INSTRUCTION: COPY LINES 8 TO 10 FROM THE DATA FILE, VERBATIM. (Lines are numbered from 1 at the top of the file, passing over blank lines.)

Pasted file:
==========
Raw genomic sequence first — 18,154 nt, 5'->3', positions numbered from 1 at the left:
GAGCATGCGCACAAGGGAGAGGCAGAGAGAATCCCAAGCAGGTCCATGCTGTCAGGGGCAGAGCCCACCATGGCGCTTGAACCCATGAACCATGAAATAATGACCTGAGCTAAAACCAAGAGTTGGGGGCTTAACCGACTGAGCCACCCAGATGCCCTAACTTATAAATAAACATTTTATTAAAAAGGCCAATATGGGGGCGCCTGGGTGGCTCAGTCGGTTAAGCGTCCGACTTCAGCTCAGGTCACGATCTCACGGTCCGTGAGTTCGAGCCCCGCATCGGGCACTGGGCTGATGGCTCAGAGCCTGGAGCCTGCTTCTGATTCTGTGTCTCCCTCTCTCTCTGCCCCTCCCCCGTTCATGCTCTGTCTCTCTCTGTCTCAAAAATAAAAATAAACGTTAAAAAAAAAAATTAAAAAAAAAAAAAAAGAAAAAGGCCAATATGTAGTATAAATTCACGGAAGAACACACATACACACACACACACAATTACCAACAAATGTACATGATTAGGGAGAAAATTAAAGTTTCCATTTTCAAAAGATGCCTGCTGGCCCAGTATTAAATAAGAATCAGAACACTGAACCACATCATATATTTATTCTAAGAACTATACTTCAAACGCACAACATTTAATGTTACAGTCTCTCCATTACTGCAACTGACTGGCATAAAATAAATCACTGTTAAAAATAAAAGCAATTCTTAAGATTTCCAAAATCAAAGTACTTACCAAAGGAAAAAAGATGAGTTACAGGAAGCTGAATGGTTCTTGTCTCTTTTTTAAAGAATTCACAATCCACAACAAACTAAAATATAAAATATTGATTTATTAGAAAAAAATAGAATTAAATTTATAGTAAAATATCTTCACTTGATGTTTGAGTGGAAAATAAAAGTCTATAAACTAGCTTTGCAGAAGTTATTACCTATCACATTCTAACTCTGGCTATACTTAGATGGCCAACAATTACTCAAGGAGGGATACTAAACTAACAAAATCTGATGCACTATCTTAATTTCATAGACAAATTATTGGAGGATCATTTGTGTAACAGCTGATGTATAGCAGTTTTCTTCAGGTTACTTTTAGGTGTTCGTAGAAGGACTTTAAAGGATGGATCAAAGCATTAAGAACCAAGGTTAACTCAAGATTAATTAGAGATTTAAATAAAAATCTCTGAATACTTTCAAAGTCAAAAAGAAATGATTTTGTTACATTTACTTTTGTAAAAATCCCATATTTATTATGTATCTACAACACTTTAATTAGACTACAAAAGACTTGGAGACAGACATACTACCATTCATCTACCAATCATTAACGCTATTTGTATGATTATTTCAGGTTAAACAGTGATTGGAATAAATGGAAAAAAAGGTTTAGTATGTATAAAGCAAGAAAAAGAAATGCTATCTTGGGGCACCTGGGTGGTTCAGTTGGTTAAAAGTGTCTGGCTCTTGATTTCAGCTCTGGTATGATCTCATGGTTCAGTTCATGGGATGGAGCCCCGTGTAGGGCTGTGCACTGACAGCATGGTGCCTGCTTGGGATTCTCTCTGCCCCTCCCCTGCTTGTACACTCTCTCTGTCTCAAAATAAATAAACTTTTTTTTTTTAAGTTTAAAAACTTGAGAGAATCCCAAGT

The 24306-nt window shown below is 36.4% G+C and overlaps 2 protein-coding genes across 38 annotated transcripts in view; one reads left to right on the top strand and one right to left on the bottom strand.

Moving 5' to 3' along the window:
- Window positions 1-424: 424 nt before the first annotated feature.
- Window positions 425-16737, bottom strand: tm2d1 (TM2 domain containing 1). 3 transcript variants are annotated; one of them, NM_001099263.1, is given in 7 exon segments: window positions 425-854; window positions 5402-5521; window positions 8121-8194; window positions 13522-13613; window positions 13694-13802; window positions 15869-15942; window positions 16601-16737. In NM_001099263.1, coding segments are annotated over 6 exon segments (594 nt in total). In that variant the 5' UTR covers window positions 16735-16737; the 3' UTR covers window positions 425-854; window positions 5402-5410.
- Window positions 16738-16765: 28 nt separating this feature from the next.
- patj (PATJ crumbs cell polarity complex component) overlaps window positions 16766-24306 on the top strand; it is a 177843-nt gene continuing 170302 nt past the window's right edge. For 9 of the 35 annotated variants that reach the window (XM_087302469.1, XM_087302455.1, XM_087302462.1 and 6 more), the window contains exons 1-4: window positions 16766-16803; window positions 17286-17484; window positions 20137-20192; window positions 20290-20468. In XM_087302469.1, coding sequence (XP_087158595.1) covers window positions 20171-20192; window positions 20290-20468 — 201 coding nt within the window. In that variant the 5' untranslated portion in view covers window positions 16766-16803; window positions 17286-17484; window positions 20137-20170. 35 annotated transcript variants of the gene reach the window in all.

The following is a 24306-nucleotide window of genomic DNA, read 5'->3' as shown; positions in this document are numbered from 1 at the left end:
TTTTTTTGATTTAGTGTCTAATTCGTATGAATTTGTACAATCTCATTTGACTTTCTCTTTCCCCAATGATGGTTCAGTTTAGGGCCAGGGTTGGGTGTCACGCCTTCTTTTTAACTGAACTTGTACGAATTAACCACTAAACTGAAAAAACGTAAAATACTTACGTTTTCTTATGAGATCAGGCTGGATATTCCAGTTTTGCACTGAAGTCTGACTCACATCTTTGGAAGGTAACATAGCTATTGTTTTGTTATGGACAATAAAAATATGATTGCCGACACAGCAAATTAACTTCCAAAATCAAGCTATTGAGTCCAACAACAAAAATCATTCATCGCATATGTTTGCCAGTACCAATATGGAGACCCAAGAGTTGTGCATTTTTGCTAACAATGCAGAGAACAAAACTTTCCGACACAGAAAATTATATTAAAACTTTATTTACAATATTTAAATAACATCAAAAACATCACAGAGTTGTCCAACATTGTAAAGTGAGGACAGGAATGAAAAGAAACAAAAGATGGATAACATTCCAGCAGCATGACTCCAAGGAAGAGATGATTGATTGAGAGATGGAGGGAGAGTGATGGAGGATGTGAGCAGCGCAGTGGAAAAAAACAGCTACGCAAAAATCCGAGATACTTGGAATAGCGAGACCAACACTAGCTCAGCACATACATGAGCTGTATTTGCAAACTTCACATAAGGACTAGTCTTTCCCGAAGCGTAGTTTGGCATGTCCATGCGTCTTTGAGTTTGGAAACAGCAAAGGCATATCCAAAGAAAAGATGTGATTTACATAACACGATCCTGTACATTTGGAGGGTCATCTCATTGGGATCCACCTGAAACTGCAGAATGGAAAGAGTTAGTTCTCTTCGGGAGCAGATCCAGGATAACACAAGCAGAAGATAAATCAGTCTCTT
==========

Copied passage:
- patj (PATJ crumbs cell polarity complex component) overlaps window positions 16766-24306 on the top strand; it is a 177843-nt gene continuing 170302 nt past the window's right edge. For 9 of the 35 annotated variants that reach the window (XM_087302469.1, XM_087302455.1, XM_087302462.1 and 6 more), the window contains exons 1-4: window positions 16766-16803; window positions 17286-17484; window positions 20137-20192; window positions 20290-20468. In XM_087302469.1, coding sequence (XP_087158595.1) covers window positions 20171-20192; window positions 20290-20468 — 201 coding nt within the window. In that variant the 5' untranslated portion in view covers window positions 16766-16803; window positions 17286-17484; window positions 20137-20170. 35 annotated transcript variants of the gene reach the window in all.

The following is a 24306-nucleotide window of genomic DNA, read 5'->3' as shown; positions in this document are numbered from 1 at the left end:
TTTTTTTGATTTAGTGTCTAATTCGTATGAATTTGTACAATCTCATTTGACTTTCTCTTTCCCCAATGATGGTTCAGTTTAGGGCCAGGGTTGGGTGTCACGCCTTCTTTTTAACTGAACTTGTACGAATTAACCACTAAACTGAAAAAACGTAAAATACTTACGTTTTCTTATGAGATCAGGCTGGATATTCCAGTTTTGCACTGAAGTCTGACTCACATCTTTGGAAGGTAACATAGCTATTGTTTTGTTATGGACAATAAAAATATGATTGCCGACACAGCAAATTAACTTCCAAAATCAAGCTATTGAGTCCAACAACAAAAATCATTCATCGCATATGTTTGCCAGTACCAATATGGAGACCCAAGAGTTGTGCATTTTTGCTAACAATGCAGAGAACAAAACTTTCCGACACAGAAAATTATATTAAAACTTTATTTACAATATTTAAATAACATCAAAAACATCACAGAGTTGTCCAACATTGTAAAGTGAGGACAGGAATGAAAAGAAACAAAAGATGGATAACATTCCAGCAGCATGACTCCAAGGAAGAGATGATTGATTGAGAGATGGAGGGAGAGTGATGGAGGATGTGAGCAGCGCAGTGGAAAAAAACAGCTACGCAAAAATCCGAGATACTTGGAATAGCGAGACCAACACTAGCTCAGCACATACATGAGCTGTATTTGCAAACTTCACATAAGGACTAGTCTTTCCCGAAGCGTAGTTTGGCATGTCCATGCGTCTTTGAGTTTGGAAACAGCAAAGGCATATCCAAAGAAAAGATGTGATTTACATAACACGATCCTGTACATTTGGAGGGTCATCTCATTGGGATCCACCTGAAACTGCAGAATGGAAAGAGTTAGTTCTCTTCGGGAGCAGATCCAGGATAACACAAGCAGAAGATAAATCAGTCTCTT